U.K. farm payments, now at a crawl, would sprint under ag bill

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With Brexit on the horizon, the U.K.’s new agriculture bill is expected to drastically change the payments landscape for U.K. farmers — most notably through a new payments scheme known as the Environmental Land Management Scheme (ELMS).

The bill, which is currently making its way through Parliament, intends to replace the existing European Common Agricultural Policy (CAP). It will introduce ELMS over the course of a six-year transition period, beginning in 2021 and finishing by 2027. This will replace all existing CAP payments schemes, including the Basic Payments Scheme (BPS), which provides farmers with regular financial support payments, and various agri-environment initiatives such as the Countryside Stewardship Scheme.

It is expected that ELMS will have a far greater focus on outcome-based environmental payments, although exactly how it will work in practice remains unclear.

“In theory, farmers would receive a payment for achieving outcomes such as delivering clean water or providing more pollination services, but we can’t definitively say what any of the new payment structures are going to look like, because it’s all so conceptual at the moment,” said Claire Robinson, countryside advisor for the National Farmers Union.

“There are also quite a few issues to be resolved around meeting the World Trade Organization rules,” Robinson said. “Are the government only paying when they get the outcome, or making contributions for general maintenance of the land before the outcome is achieved? And how are farmers going to be certain they can deliver them? There could be quite a high level of risk, and cash flow is crucial when you’re running a business. People can’t wait 10, 20 years for a payback that may not happen, so we’ve got to find solutions in terms of how these payments are made.”

The National Farmers Union is hopeful that introducing new schemes will address some of the high-profile failures of the current CAP schemes, namely chronically late payments.

“There’s opportunities to improve delivery and make it a bit more pragmatic,” Robinson said. “With the current agri-environment schemes, there’s farmers who are owed money from 2017, and may still not get it by July this year. But because of the way the Department for Environment, Food & Rural Affairs wrote the contracts, all the risk sticks with the agreement holder, so they haven’t got any legal redress. The main problem is that these schemes are too complicated for everybody to deliver, and the administrative bodies are struggling to meet all the requirements.”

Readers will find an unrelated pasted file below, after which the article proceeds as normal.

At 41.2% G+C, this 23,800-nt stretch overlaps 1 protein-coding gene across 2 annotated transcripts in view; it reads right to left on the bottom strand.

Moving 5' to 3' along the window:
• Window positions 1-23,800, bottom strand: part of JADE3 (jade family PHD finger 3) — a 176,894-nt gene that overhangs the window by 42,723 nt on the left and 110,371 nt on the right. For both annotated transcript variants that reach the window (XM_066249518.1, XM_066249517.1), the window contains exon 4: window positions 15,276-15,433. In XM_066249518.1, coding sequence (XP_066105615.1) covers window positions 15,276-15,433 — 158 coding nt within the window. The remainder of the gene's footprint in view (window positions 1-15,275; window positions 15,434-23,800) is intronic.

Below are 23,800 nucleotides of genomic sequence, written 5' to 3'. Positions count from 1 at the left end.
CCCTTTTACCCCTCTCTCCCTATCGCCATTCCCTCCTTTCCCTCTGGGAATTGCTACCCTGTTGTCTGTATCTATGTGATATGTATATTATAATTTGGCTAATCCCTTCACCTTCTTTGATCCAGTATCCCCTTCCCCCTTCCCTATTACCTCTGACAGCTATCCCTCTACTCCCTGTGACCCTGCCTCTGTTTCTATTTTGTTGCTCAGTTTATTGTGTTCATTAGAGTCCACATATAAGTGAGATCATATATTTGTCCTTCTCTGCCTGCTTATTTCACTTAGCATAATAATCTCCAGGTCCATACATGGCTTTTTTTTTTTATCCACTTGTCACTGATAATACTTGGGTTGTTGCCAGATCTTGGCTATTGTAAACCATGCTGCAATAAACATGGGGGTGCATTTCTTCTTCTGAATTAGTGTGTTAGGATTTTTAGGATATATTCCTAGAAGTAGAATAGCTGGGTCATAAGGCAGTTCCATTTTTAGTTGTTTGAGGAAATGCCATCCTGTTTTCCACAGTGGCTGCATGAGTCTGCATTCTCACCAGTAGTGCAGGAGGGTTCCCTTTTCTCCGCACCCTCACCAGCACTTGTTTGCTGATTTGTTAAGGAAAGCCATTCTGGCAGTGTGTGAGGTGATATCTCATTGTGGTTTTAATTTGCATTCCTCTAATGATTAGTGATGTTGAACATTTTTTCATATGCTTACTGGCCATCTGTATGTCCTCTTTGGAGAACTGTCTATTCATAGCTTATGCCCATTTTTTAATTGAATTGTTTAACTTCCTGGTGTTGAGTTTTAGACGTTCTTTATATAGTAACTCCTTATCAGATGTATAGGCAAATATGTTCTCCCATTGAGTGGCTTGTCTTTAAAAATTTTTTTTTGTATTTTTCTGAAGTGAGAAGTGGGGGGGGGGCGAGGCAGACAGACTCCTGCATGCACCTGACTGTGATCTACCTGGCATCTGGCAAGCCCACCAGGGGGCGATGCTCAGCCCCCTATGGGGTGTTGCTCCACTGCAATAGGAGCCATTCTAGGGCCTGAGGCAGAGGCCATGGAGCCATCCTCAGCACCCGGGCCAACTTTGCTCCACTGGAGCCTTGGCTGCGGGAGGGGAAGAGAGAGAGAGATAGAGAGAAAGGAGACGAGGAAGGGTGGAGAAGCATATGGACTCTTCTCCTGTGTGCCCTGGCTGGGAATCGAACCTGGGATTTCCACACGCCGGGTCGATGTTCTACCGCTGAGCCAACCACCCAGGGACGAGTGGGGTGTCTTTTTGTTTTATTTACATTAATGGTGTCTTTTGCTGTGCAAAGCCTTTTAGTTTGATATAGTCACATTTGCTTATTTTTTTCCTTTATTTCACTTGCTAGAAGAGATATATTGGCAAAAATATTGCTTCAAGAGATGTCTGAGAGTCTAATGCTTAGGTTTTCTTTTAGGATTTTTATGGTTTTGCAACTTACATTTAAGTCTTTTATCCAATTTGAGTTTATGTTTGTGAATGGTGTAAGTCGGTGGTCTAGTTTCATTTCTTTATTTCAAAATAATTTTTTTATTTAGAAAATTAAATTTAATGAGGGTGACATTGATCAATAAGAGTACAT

However, other experts predict that the complete elimination of BPS payments under the new bill will lead to more financial hardship than positive consequences within the industry.

“It will mean that an important source of income for farmers will be withdrawn, so that will be very painful for most U.K. farmers who have been rather reliant on that source of income,” said George Chichester, director in the farming department at consultancy Strutt & Parker. “The chances are that the sum of money available under the ELMS will not be as much as farmers are currently getting from the basic payment.”

However, none of the changes will be immediately drastic. While ELMS is still in transition, the bill provides farmers with the option of either claiming BPS until 2027, or taking their remaining BPS payments from multiple future years as a single lump sum. In addition, the government has committed to honoring payments from all existing agri-environment schemes that farmers enter into by December 2020.

But many farmers, especially those who are highly reliant on BPS payments, are likely to wait for further information later in 2019, before making any concrete decisions.

“Right now all we’ve had is timelines,” Robinson said. “We’ll get a formal proposal later this year. The government have just been out to tender asking people to come up with new payment methodologies for future schemes, and whoever gets that will be asked to work up the principles for payments, and then put some values on paper. But there’s a lot to still be decided. For example, there are some sectors within U.K. farming who could go out of business, if the BPS and agri-environment payments aren’t replaced in the right way. But they’re also regarded as looking after high-quality environment, so there has to be some consideration of that.”

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